Iran hits back at Israel over nuclear claim

Mr Netanyahu (left) and Mr Zarif

Mr Netanyahu (left) and Mr Zarif

Iran has called Israeli Prime Minister Benjamin Netanyahu “an infamous liar” over allegations he made about a secret Iranian nuclear weapons programme.
Mr Netanyahu’s revelations have split Western powers, days before the US is due to decide on whether to withdraw from the 2015 nuclear deal with Iran.
France said some of the information had been disclosed in 2002, and stressed the importance of continuing the deal.
The US, however, said it was proof it had not been built on good faith.
US President Donald Trump, who opposes the accord, has until May 12 to decide whether to abandon it or not.
Other signataries to the deal, including the UK and France, say Iran has been abiding by it and it should be kept.
Foreign Ministry spokesman Bahram Ghasemi said allegations by Mr Netanyahu that Tehran had lied about its nuclear ambitions were “worn-out, useless and shameful”.
Iran’s Foreign Minister Javad Zarif earlier said it was a move by Mr Netanyahu to influence Mr Trump’s decision on whether the US should stick with the nuclear deal.
He said the documents were a rehash of old allegations already dealt with by the International Atomic Energy Agency (IAEA), which has been tasked with investigating Iran’s nuclear past.
It failed to directly address Mr Netanyahu’s accusations but referred to an agency report from 2015 which had found some activities in 2003 “relevant to the development of a nuclear explosive device”.
But it also said the same report had “no credible indications of activities in Iran relevant to the development of a nuclear explosive device after 2009″.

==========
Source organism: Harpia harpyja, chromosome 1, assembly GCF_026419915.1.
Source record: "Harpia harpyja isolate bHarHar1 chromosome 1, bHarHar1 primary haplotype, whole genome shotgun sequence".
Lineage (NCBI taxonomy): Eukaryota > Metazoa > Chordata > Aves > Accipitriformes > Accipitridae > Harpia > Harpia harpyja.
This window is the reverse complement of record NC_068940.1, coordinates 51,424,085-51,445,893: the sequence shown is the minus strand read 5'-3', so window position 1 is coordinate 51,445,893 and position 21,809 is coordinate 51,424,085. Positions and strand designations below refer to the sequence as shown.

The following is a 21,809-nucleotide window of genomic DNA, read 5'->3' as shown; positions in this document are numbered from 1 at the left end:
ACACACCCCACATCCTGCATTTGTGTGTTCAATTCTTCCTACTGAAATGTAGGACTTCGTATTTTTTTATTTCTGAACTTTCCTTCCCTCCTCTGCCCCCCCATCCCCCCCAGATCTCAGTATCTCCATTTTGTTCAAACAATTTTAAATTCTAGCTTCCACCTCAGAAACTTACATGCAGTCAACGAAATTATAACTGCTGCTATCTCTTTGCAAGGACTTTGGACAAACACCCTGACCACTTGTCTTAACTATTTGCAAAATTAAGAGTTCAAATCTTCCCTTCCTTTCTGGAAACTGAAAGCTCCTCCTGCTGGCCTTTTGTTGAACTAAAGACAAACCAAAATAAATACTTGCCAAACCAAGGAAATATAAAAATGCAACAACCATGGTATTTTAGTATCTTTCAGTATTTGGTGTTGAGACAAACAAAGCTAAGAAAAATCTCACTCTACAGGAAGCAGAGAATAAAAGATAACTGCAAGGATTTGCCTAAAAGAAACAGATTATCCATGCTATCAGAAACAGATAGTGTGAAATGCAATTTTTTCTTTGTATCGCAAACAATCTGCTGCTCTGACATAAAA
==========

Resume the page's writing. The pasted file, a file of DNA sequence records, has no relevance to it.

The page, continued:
Mr Netanyahu on Monday presented what he said was evidence of thousands of “secret nuclear files” that showed Iran had lied about its nuclear ambitions before the deal was signed in 2015.
He accused Iran of conducting a secret nuclear weapons programme, dubbed Project Amad, and said it had continued to pursue nuclear weapons knowledge after the project was shuttered in 2003.
That followed the revelation in 2002 by an exiled Iranian opposition group that Iran was constructing secret nuclear sites in breach of the nuclear Non-Proliferation Treaty, of which Iran was a signatory.
Tension between the long-standing enemies has grown steadily since Iran built up its military presence in Syria, which lies to the north-east of Israel.
Iran has always denied seeking nuclear weapons, and agreed three years ago to curb its nuclear energy programme in return for the lifting of sanctions.
The Israeli leader did not provide evidence that Iran had violated the accord since it went into effect in early 2016. -BBC

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